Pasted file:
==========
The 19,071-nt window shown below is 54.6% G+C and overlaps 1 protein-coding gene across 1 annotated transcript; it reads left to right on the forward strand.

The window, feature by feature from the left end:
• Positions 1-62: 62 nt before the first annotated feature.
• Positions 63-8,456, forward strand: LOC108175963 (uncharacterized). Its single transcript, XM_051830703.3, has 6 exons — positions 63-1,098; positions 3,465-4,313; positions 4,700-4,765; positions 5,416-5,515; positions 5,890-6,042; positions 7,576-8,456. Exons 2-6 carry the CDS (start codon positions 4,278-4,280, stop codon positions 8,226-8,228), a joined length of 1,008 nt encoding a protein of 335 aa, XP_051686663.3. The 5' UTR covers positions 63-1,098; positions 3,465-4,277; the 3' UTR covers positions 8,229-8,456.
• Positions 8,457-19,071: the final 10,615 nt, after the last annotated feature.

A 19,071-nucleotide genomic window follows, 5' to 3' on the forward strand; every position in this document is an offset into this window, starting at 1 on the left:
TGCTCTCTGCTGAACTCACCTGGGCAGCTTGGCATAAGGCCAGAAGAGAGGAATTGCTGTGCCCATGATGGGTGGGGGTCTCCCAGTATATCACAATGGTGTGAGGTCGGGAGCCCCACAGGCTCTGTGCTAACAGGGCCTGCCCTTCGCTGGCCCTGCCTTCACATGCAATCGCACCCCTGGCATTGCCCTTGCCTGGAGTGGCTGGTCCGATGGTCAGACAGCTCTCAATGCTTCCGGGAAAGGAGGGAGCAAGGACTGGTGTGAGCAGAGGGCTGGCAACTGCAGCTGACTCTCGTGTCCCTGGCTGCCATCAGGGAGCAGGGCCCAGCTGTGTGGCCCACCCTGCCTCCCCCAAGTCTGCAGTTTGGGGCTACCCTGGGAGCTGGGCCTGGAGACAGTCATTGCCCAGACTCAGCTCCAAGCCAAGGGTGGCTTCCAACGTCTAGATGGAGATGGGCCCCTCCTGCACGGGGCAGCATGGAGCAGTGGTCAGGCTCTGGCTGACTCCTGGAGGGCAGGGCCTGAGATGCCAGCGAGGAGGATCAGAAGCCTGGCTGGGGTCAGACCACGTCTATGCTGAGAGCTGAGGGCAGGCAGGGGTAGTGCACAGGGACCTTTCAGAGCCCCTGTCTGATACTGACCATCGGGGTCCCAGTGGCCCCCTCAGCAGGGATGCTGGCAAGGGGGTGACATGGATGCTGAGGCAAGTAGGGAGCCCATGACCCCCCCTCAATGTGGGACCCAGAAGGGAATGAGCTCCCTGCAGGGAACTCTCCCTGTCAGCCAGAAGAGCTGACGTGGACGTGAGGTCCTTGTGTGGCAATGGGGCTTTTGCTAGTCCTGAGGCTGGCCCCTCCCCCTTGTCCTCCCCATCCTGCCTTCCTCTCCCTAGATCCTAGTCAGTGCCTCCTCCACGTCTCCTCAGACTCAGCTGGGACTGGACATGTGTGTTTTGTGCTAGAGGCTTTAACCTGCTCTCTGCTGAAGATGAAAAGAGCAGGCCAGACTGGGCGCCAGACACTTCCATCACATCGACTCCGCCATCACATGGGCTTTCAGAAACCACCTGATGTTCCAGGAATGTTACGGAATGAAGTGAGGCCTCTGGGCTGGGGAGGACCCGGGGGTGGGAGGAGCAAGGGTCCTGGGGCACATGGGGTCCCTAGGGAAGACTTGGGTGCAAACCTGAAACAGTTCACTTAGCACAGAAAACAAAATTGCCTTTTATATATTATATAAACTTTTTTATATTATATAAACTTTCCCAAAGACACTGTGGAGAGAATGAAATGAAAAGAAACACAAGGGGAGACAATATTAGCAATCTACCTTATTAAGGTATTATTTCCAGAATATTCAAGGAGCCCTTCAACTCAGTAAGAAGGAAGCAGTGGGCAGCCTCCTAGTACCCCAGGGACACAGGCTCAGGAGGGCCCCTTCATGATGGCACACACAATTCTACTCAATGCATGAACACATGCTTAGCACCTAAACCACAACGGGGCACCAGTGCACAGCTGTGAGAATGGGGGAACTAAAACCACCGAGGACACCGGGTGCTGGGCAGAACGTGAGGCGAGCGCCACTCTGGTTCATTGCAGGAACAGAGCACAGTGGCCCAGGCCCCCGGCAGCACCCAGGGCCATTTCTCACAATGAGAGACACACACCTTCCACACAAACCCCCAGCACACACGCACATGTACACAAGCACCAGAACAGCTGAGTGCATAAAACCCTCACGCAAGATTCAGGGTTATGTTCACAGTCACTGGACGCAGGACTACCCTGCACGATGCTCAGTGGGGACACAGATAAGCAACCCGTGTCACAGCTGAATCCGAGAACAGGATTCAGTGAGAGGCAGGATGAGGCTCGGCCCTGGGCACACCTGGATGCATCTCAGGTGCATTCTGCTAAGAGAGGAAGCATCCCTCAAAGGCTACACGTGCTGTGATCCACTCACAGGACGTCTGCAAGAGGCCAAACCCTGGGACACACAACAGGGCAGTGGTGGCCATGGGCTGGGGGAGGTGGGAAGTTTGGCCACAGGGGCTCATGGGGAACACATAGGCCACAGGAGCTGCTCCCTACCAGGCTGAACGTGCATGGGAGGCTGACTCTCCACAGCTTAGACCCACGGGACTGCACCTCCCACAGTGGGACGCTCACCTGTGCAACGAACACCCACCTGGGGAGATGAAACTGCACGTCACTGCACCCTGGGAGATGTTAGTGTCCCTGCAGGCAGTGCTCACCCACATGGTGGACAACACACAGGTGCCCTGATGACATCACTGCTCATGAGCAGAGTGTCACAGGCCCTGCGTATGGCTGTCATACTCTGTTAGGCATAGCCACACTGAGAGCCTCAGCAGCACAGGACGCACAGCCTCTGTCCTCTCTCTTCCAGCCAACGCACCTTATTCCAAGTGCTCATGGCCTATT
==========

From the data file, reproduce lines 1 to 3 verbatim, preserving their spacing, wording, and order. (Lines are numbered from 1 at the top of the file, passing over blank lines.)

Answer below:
The 19,071-nt window shown below is 54.6% G+C and overlaps 1 protein-coding gene across 1 annotated transcript; it reads left to right on the forward strand.

The window, feature by feature from the left end:
• Positions 1-62: 62 nt before the first annotated feature.